De Homine Urbano
02) Soldier theme
03) Ballerina theme
04) Pas de deux
05) Ogre theme
07) The dance of the demons
08) Pas de trois
09) The last attempt
02. Little Things (18:37)
- Torsten Olafsson / bass, vocals, harpsichord
- Finn Olafsson / guitars, vocals
- Peter Mellin / Hammond organ, piano, vibraphone, vocals
- Glenn Fischer / drums, percussion
They spent the next two years working on an extended piece called "De Homine Urbano", which was released as programme music to an experimental "rock ballet" in 1970. Released on the Philips label the same year with an accompanying single of non-album tracks, it netted positive reviews in the Danish press. ACHE's "rock theater" created something of a sensation in the rock underground, and "Green Man" followed in 1971. The next major ACHE project, by a revised six-piece version of the band, was a conceptual work called "Pictures From Cyclus 7", written in collaboration with lyricist Bo Lillesöe in 1975 and released one year later.
Ache have remained active on and off, albeit sporadically, ever since. Their only other major work (i.e.: not counting singles and compilations) has been "Blå som altid", a folk-oriented album released in 1978.
`De Homine Urbano' is the debut work from vintage progressive rock related band Ache, hailing from Denmark. Originally recorded as a soundtrack to an experimental rock-opera in 1970, it should come as no surprise that the music here has numerous lengthy flowing instrumental sections, as well as little in the way of vocals to distract from that. Split into two side long pieces, the band present a rough-around-the-edges take on symphonic prog, somewhat along the lines of early classical influenced bands such as The Nice, but never as fancy or sophisticated. Instead the band charges through a frequently heavy, wild and more reckless extended work, with just a slightly sloppier and dirtier edge to the sound, and it's all the more addictive for it. With plenty of fuzzy organ workouts, delicate piano moments and varied ragged percussion, it's a fascinating work that reveals its strengths over repeated plays.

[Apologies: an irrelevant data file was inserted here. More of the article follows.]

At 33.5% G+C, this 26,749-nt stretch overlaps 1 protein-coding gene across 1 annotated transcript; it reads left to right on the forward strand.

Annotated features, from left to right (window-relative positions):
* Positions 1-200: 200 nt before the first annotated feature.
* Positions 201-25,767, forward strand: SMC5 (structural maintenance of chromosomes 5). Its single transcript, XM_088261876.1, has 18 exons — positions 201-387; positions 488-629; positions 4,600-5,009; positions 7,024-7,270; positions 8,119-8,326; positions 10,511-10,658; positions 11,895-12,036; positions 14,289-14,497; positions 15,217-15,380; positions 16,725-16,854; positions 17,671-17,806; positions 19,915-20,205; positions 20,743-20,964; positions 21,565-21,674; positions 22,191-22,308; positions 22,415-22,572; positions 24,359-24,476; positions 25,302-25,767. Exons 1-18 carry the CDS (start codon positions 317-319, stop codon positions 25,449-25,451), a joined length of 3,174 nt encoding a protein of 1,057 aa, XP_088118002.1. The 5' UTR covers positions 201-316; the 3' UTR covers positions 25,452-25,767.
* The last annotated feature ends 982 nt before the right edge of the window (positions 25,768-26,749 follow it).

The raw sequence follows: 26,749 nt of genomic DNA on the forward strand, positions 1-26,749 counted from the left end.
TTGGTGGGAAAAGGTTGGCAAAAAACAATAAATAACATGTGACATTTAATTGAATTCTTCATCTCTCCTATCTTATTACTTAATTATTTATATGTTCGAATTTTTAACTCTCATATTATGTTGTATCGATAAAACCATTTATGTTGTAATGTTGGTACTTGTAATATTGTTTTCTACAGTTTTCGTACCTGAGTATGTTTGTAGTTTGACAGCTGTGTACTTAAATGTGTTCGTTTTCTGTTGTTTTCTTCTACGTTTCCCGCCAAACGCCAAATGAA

Considered a ten-part suite, the eighteen plus minute title-track offers a colourful range of instrumental passages with just a few vocal moments thrown in as well. Spiralling organ that grows and retreats back and forth in urgency, delicate bass, snapping drumming and dirty distorted lead guitar introduces the piece. Admittedly the band let themselves down a little when one of their main repeated guitar/vocal melodies throughout this piece is ripped straight off the Beatles track `Every Little Thing', or more accurately the Yes cover take that appeared on their debut album, but it only shows up in one or two spots, with other brief nonsensical lyrics taking on a freeform rambling quality. Piano is gentle one second, jagged and psychedelic the next, the cascading electric guitar driving and bluesy one moment, jazzy guitar licks soon after. The Hammond organ is constantly deliciously scratchy, sometimes along the lines of the early Eloy and ELP albums, and the drumming is always sprightly and full of spontaneity. All of these are worked through a range of tempo changes back and forth, with an effective use of grandious reprises for dramatic build. Especially nice is the subdued finale with tinkling ambient chimes, droning organ and soft hand percussion with a victorious electric guitar solo (sounding very much along the lines of early Genesis!) is especially pretty.